Well, it is an almost cyclical issue that takes on nuances depending on the technology implemented by the nand-flash and the JEDEC, but again it jumps to the fore because the changes with DDR5 are really more than remarkable. Logically, referring to a heatsink implies that we have to talk about heat, so let’s get to it.
Memory consumption and heat generated
With DDR4 everything was more or less in line with its predecessors, so that today we can find modules to 2,133MHz with low voltages and without a heatsink without this being a problem as such, but… With DDR5 it will not be like that and DDR6 is still an unknown.
DDR4 kept its controller and voltage regulator on the motherboard, which is a nuisance from an electronic point of view due to leaks, losses and management of voltage and amperage, as well as its stability.
The advantage is that the modules only had to dissipate the heat generated by their nand-flash and these depending on the speed and voltage would take more or less temperature, so high performance modules are forced to use passive or even active dissipation in certain cases, while others did not need any of this.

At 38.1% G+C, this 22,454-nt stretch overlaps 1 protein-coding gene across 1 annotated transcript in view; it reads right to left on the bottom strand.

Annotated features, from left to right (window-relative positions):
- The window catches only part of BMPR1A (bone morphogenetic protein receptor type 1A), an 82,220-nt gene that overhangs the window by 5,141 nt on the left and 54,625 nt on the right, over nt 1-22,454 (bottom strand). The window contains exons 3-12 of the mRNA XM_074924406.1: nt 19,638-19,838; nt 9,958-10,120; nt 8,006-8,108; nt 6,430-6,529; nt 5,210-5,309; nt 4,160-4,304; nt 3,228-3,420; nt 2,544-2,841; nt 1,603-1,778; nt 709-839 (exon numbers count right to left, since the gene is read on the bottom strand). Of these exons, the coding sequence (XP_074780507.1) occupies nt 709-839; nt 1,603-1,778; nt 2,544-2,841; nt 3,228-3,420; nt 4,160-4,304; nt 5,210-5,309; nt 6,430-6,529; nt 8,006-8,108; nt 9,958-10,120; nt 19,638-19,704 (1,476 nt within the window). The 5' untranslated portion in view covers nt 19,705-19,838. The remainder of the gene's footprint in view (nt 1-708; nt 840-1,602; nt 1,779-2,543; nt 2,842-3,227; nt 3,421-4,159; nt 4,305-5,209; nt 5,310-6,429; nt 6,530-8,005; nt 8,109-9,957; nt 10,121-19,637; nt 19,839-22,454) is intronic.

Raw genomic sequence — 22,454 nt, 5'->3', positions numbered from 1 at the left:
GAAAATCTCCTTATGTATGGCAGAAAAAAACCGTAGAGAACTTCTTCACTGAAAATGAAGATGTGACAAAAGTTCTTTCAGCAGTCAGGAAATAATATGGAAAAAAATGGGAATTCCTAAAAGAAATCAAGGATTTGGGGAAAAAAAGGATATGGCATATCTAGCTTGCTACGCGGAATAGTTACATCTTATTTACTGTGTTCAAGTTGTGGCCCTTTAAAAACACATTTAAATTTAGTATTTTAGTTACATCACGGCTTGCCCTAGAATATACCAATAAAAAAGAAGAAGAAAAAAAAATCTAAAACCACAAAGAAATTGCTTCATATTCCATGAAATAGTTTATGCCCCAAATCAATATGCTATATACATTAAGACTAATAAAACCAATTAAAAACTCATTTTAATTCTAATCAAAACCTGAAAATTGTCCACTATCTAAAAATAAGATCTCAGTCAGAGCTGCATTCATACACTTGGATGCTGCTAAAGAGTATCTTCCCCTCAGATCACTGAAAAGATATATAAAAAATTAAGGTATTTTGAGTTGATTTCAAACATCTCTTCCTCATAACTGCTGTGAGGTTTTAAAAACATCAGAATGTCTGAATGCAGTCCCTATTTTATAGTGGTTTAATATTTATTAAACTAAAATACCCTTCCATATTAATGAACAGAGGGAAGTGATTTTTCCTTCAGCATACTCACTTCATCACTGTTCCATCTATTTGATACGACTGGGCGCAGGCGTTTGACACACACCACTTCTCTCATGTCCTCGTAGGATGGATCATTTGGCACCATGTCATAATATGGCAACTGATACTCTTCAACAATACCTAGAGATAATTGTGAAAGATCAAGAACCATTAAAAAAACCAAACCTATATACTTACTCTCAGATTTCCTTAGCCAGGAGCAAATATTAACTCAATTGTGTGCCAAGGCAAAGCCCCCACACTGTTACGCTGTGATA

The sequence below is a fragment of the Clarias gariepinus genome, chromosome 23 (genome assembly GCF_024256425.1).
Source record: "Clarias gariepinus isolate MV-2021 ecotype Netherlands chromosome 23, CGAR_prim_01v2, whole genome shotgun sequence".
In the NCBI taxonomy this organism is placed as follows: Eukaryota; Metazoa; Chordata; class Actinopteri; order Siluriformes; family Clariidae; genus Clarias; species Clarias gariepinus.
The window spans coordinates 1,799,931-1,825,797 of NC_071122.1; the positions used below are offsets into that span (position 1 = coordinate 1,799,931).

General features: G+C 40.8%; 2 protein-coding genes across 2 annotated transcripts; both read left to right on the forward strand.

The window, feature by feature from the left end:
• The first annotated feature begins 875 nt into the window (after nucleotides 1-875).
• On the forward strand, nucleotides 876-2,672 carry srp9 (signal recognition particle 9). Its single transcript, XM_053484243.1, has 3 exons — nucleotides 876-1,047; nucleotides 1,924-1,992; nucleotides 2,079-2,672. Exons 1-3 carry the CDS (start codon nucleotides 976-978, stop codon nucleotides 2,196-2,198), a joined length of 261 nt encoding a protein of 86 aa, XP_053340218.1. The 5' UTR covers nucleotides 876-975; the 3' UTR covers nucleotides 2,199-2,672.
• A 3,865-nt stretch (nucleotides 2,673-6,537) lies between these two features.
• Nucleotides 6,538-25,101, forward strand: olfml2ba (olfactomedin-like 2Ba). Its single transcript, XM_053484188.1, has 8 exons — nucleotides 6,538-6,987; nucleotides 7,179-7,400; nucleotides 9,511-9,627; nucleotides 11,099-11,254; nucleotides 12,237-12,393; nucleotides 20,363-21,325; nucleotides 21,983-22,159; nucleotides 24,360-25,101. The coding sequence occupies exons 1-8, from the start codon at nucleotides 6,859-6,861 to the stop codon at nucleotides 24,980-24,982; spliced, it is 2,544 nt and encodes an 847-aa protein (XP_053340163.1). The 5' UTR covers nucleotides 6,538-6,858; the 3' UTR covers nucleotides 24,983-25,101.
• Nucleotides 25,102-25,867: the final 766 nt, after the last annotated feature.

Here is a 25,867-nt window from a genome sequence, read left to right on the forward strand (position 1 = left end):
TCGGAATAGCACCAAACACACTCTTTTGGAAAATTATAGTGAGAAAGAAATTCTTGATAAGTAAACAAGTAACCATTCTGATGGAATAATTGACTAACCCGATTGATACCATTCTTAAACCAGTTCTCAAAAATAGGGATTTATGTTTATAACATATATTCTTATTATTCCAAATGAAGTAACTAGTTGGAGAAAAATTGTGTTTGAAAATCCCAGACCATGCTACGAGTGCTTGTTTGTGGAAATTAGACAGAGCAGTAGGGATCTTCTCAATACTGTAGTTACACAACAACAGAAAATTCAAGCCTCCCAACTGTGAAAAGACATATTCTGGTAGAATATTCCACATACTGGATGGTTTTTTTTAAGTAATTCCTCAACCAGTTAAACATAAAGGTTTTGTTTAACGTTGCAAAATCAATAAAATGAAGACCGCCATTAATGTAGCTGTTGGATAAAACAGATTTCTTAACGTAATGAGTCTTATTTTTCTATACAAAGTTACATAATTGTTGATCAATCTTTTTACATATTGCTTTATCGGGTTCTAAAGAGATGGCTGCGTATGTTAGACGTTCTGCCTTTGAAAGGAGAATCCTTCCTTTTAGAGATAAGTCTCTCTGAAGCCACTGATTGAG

So why hasn’t DDR5 had a heatsinkless version with a lower voltage? Because the electrical changes prevent it.
DDR5 and the mandatory nature of the heatsink for RAM memory
We have left aside the server environment because it is governed by other guidelines where stability, capacity, frequency and consumption prevail more than performance itself, which also needs it and to a greater extent, but not at the cost of shooting the heat generated. Therefore, its ratio and balance is different from the desktop one.
On PC the DDR5 will face the dilemma of having a PMIC in the module itself that manages everything that has to do with energy. In part, and not only being the only cause, the voltage has been reduced and the frequency has increased. But although this is positive and indicates that the heatsink could be left over, nothing is further from reality.
The PMIC is a component that includes its own voltage and regulation circuit in each module and this generates a high consumption that is then translated into the 1.1V of rigor or more if necessary. It generates a lot of heat and this has to be dissipative so that the stability and delivery of voltage and amperage is not reduced and therefore this effect is increased as we increase speeds and reduce or maintain latencies.
So, heatsink yes or no? It is advisable? Well yes, it is recommended, it will not do any harm to your memories if you do not have them and if we look at high-end modules they must have them installed so as not to exceed the threshold of 60º Cwhere NAND Flash begins to suffer.